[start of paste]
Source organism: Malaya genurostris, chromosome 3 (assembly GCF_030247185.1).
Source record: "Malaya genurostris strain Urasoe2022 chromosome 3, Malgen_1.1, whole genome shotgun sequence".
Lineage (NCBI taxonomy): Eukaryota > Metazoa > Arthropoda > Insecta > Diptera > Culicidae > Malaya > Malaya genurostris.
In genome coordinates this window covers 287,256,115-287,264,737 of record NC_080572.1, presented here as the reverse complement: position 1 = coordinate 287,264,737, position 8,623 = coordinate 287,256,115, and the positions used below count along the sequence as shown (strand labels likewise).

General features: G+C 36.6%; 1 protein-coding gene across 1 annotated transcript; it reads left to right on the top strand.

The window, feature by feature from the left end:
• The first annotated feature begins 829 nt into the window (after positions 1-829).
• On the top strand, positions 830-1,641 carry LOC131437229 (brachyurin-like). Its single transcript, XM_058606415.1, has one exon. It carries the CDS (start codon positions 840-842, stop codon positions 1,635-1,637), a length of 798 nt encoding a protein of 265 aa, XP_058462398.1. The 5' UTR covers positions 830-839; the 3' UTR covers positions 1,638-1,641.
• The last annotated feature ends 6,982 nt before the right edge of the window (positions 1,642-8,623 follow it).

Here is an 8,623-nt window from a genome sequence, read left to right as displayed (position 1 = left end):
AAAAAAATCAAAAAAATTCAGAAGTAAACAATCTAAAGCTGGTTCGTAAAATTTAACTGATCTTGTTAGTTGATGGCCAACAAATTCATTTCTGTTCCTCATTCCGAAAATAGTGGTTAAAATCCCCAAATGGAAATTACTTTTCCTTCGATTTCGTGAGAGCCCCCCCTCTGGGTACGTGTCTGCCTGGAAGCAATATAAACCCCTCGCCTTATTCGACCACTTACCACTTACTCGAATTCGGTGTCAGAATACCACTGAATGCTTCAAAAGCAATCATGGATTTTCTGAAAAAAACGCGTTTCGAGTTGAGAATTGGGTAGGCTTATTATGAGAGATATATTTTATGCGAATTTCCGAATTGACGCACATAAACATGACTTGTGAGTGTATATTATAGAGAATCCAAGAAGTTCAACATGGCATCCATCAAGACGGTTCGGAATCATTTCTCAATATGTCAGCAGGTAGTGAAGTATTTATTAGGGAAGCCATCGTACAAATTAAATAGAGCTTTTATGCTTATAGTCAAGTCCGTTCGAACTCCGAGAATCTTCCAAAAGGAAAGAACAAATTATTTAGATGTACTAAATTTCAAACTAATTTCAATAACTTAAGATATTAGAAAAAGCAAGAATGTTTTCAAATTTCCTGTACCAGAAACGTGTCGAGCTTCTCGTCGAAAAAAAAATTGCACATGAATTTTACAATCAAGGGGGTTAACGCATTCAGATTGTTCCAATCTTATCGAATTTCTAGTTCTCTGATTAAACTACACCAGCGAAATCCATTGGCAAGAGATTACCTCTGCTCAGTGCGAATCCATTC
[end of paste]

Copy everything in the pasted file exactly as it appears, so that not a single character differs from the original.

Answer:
Source organism: Malaya genurostris, chromosome 3 (assembly GCF_030247185.1).
Source record: "Malaya genurostris strain Urasoe2022 chromosome 3, Malgen_1.1, whole genome shotgun sequence".
Lineage (NCBI taxonomy): Eukaryota > Metazoa > Arthropoda > Insecta > Diptera > Culicidae > Malaya > Malaya genurostris.
In genome coordinates this window covers 287,256,115-287,264,737 of record NC_080572.1, presented here as the reverse complement: position 1 = coordinate 287,264,737, position 8,623 = coordinate 287,256,115, and the positions used below count along the sequence as shown (strand labels likewise).

General features: G+C 36.6%; 1 protein-coding gene across 1 annotated transcript; it reads left to right on the top strand.

The window, feature by feature from the left end:
• The first annotated feature begins 829 nt into the window (after positions 1-829).
• On the top strand, positions 830-1,641 carry LOC131437229 (brachyurin-like). Its single transcript, XM_058606415.1, has one exon. It carries the CDS (start codon positions 840-842, stop codon positions 1,635-1,637), a length of 798 nt encoding a protein of 265 aa, XP_058462398.1. The 5' UTR covers positions 830-839; the 3' UTR covers positions 1,638-1,641.
• The last annotated feature ends 6,982 nt before the right edge of the window (positions 1,642-8,623 follow it).

Here is an 8,623-nt window from a genome sequence, read left to right as displayed (position 1 = left end):
AAAAAAATCAAAAAAATTCAGAAGTAAACAATCTAAAGCTGGTTCGTAAAATTTAACTGATCTTGTTAGTTGATGGCCAACAAATTCATTTCTGTTCCTCATTCCGAAAATAGTGGTTAAAATCCCCAAATGGAAATTACTTTTCCTTCGATTTCGTGAGAGCCCCCCCTCTGGGTACGTGTCTGCCTGGAAGCAATATAAACCCCTCGCCTTATTCGACCACTTACCACTTACTCGAATTCGGTGTCAGAATACCACTGAATGCTTCAAAAGCAATCATGGATTTTCTGAAAAAAACGCGTTTCGAGTTGAGAATTGGGTAGGCTTATTATGAGAGATATATTTTATGCGAATTTCCGAATTGACGCACATAAACATGACTTGTGAGTGTATATTATAGAGAATCCAAGAAGTTCAACATGGCATCCATCAAGACGGTTCGGAATCATTTCTCAATATGTCAGCAGGTAGTGAAGTATTTATTAGGGAAGCCATCGTACAAATTAAATAGAGCTTTTATGCTTATAGTCAAGTCCGTTCGAACTCCGAGAATCTTCCAAAAGGAAAGAACAAATTATTTAGATGTACTAAATTTCAAACTAATTTCAATAACTTAAGATATTAGAAAAAGCAAGAATGTTTTCAAATTTCCTGTACCAGAAACGTGTCGAGCTTCTCGTCGAAAAAAAAATTGCACATGAATTTTACAATCAAGGGGGTTAACGCATTCAGATTGTTCCAATCTTATCGAATTTCTAGTTCTCTGATTAAACTACACCAGCGAAATCCATTGGCAAGAGATTACCTCTGCTCAGTGCGAATCCATTC